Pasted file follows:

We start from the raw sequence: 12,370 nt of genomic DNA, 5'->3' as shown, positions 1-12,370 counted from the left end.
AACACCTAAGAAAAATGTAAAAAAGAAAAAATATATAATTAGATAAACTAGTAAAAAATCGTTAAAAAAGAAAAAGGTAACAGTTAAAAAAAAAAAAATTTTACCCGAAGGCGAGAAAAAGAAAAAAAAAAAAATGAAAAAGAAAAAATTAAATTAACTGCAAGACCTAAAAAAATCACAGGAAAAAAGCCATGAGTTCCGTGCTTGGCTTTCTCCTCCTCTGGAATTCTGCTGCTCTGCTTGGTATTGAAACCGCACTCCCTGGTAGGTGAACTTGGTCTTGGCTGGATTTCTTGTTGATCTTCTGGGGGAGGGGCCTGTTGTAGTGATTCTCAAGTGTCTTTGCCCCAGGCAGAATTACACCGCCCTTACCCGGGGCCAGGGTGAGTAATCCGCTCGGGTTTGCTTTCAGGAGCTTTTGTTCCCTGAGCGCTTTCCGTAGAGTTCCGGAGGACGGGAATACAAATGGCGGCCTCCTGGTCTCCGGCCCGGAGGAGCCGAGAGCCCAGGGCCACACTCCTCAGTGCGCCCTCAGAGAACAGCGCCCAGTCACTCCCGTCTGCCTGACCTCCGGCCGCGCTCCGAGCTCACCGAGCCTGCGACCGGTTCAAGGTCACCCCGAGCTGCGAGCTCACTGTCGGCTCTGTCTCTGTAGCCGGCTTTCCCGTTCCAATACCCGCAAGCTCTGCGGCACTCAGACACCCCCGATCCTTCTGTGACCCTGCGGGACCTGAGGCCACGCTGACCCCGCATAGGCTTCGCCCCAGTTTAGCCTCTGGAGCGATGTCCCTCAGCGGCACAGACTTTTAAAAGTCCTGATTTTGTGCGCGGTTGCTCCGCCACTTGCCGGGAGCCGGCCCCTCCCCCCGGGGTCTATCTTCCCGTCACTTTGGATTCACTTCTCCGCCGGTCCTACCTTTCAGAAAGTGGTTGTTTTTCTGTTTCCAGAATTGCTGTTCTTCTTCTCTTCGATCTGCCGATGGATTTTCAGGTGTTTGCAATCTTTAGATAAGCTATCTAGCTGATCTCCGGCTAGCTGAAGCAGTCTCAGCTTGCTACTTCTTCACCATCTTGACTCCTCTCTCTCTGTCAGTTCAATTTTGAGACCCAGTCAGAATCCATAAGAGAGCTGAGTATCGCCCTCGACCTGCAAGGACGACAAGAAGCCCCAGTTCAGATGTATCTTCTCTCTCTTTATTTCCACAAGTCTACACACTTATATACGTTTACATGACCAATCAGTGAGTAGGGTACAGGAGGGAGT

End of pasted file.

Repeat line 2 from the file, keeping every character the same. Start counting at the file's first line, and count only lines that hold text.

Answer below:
AACACCTAAGAAAAATGTAAAAAAGAAAAAATATATAATTAGATAAACTAGTAAAAAATCGTTAAAAAAGAAAAAGGTAACAGTTAAAAAAAAAAAAATTTTACCCGAAGGCGAGAAAAAGAAAAAAAAAAAAATGAAAAAGAAAAAATTAAATTAACTGCAAGACCTAAAAAAATCACAGGAAAAAAGCCATGAGTTCCGTGCTTGGCTTTCTCCTCCTCTGGAATTCTGCTGCTCTGCTTGGTATTGAAACCGCACTCCCTGGTAGGTGAACTTGGTCTTGGCTGGATTTCTTGTTGATCTTCTGGGGGAGGGGCCTGTTGTAGTGATTCTCAAGTGTCTTTGCCCCAGGCAGAATTACACCGCCCTTACCCGGGGCCAGGGTGAGTAATCCGCTCGGGTTTGCTTTCAGGAGCTTTTGTTCCCTGAGCGCTTTCCGTAGAGTTCCGGAGGACGGGAATACAAATGGCGGCCTCCTGGTCTCCGGCCCGGAGGAGCCGAGAGCCCAGGGCCACACTCCTCAGTGCGCCCTCAGAGAACAGCGCCCAGTCACTCCCGTCTGCCTGACCTCCGGCCGCGCTCCGAGCTCACCGAGCCTGCGACCGGTTCAAGGTCACCCCGAGCTGCGAGCTCACTGTCGGCTCTGTCTCTGTAGCCGGCTTTCCCGTTCCAATACCCGCAAGCTCTGCGGCACTCAGACACCCCCGATCCTTCTGTGACCCTGCGGGACCTGAGGCCACGCTGACCCCGCATAGGCTTCGCCCCAGTTTAGCCTCTGGAGCGATGTCCCTCAGCGGCACAGACTTTTAAAAGTCCTGATTTTGTGCGCGGTTGCTCCGCCACTTGCCGGGAGCCGGCCCCTCCCCCCGGGGTCTATCTTCCCGTCACTTTGGATTCACTTCTCCGCCGGTCCTACCTTTCAGAAAGTGGTTGTTTTTCTGTTTCCAGAATTGCTGTTCTTCTTCTCTTCGATCTGCCGATGGATTTTCAGGTGTTTGCAATCTTTAGATAAGCTATCTAGCTGATCTCCGGCTAGCTGAAGCAGTCTCAGCTTGCTACTTCTTCACCATCTTGACTCCTCTCTCTCTGTCAGTTCAATTTTGAGACCCAGTCAGAATCCATAAGAGAGCTGAGTATCGCCCTCGACCTGCAAGGACGACAAGAAGCCCCAGTTCAGATGTATCTTCTCTCTCTTTATTTCCACAAGTCTACACACTTATATACGTTTACATGACCAATCAGTGAGTAGGGTACAGGAGGGAGT